February 27th, 2004

Rand and Bacon and what might be?

One more thought on "what might be and ought to be". If you Google that phrase, not much pops up. But the only non-Rand philosophical thing that pops up is this little quote apropos of Francis Bacon:

"Spedding, Bacon's greatest biographer, tells us that: 'In him the gift of seeing in prophetic vision what might be and ought to be, was united with the practical talent of devising means and handling minute details. He could at once imagine, like a poet, and execute like a clerk of the works.'"

Rand was fond of quoting Bacon's dictum that "Nature, to be commanded, must be obeyed." Did she somehow come across this phrase of Spedding's and it was catchy and it stuck in the back of her mind where it got all jumbled up with Aristotle's Poetics? Ah, the mysteries!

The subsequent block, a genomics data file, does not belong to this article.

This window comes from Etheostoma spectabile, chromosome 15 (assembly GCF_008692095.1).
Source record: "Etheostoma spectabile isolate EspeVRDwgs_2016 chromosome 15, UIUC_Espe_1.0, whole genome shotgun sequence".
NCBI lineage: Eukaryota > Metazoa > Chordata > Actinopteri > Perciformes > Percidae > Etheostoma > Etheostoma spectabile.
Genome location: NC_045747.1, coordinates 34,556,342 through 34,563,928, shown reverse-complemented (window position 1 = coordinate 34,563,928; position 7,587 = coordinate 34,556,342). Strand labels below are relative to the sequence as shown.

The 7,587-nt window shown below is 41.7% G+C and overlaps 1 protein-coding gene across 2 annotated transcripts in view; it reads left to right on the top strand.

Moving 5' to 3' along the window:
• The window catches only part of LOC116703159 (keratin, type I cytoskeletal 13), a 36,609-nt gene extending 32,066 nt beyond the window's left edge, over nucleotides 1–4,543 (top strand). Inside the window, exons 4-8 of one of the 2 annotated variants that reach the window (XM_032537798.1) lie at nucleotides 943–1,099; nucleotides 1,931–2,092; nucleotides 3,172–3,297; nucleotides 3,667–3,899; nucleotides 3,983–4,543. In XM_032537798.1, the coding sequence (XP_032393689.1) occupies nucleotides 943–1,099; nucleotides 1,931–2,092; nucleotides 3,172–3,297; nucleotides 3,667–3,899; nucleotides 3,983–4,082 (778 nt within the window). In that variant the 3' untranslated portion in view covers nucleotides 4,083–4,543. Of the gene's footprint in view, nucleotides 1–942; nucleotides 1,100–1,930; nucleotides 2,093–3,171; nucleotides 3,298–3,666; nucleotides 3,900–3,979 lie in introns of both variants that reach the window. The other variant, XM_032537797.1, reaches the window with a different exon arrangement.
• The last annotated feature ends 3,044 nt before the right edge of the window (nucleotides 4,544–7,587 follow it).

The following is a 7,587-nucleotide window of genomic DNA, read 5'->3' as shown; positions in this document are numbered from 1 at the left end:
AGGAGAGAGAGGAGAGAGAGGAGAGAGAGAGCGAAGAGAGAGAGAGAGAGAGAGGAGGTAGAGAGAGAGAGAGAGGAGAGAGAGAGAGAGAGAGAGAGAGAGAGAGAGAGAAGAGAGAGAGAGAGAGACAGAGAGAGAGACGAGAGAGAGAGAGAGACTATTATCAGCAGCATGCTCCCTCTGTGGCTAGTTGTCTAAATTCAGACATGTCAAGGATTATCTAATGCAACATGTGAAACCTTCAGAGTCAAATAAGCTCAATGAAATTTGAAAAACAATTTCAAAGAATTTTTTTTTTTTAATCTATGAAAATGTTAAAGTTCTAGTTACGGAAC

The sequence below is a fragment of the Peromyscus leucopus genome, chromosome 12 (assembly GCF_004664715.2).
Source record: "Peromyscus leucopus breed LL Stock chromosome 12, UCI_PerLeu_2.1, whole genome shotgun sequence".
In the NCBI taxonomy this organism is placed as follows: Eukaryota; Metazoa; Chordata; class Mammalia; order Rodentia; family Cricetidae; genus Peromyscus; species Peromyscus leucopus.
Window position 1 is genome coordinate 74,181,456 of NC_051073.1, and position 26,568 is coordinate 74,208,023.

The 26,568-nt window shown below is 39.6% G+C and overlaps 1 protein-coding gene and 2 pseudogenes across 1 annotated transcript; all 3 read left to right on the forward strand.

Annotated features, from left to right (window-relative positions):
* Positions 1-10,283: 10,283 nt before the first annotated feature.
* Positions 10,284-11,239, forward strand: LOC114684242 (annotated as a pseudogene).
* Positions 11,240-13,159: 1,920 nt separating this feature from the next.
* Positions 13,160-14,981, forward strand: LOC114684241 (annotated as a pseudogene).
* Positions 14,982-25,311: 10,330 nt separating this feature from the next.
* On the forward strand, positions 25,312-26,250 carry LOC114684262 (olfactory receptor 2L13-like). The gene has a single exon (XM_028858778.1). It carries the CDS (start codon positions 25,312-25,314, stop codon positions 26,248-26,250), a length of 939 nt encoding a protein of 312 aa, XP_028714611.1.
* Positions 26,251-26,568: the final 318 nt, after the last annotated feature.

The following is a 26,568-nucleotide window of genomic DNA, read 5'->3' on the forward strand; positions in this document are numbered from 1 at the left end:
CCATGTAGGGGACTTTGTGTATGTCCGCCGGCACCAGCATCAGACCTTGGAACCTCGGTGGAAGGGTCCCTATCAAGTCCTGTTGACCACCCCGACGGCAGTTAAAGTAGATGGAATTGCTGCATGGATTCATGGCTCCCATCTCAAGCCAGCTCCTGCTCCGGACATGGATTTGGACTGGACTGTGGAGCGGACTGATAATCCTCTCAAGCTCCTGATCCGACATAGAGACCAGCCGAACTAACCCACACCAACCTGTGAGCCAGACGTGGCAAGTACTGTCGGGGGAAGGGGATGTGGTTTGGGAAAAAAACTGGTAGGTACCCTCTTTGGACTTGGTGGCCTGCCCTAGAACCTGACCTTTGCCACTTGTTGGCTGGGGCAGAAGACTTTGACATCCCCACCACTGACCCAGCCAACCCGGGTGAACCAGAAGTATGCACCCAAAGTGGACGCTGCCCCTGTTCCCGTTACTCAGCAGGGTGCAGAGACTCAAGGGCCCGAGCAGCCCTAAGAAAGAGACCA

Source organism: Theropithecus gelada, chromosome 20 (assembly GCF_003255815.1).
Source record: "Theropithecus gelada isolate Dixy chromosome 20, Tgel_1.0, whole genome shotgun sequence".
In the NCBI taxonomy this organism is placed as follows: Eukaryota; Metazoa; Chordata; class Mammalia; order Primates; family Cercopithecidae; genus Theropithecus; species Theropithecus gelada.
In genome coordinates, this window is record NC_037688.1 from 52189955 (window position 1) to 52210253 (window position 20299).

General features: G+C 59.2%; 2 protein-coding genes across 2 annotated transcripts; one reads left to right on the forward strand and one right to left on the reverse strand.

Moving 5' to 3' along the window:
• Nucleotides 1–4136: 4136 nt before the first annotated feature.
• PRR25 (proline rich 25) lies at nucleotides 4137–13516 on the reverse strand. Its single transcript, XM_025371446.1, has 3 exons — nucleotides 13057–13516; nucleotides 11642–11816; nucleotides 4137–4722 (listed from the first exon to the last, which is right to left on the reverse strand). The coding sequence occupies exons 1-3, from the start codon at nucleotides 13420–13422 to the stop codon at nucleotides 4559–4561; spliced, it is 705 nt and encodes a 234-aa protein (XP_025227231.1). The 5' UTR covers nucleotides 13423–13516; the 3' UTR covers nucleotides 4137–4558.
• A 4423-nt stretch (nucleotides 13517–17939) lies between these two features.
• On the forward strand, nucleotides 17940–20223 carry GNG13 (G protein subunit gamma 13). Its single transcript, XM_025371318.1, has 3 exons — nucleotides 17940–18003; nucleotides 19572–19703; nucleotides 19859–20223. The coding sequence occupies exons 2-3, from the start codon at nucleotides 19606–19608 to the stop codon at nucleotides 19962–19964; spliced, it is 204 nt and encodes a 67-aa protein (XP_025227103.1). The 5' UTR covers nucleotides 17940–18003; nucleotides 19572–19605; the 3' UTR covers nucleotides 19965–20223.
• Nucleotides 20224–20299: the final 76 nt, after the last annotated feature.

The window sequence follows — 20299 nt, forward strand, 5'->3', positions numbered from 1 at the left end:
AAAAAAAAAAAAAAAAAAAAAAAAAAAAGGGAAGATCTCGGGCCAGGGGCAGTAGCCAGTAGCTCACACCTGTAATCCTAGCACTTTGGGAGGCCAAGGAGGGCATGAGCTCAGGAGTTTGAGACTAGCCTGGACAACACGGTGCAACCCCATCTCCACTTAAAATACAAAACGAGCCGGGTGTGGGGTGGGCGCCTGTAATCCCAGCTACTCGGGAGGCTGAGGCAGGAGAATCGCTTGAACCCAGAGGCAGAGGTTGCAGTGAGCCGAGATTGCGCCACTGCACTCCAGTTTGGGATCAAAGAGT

The Spedding quote may be found at both of these sites:

http://www.sirbacon.org/bayleypapermarks.htm

http://www.hiddenmysteries.com/freebook/bacon/bacon3.html

On the subject of Rand and Bacon, I came across this little bon mot:

"Rand can bring home the bacon, fry it up in the pan, and then write 200 pages about it."

The Passion of the Christ

Yes, the Mel Gibson movie. No I have not seen it.

Here is the thing that always bothered me about the story as it was taught to me at Our Lady of Peace grammar school. Jesus, being God, had complete foreknowledge. So he knew, very well, that he was going to be resurrected and glorified in three day's time. So why did he feel forsaken on the cross. Why did he cry out "My Lord, why have you forsaken me?" I thought he knew everything. Well, it's hard to make sense of. It's a "mystery." And the Christian scriptures and theologies are full of mysteries.

Rhyme of the day:

Jesus Christ, upon the cross,
Suffered but was glad at heart,
Knowing it was just his part
To take a temporary loss.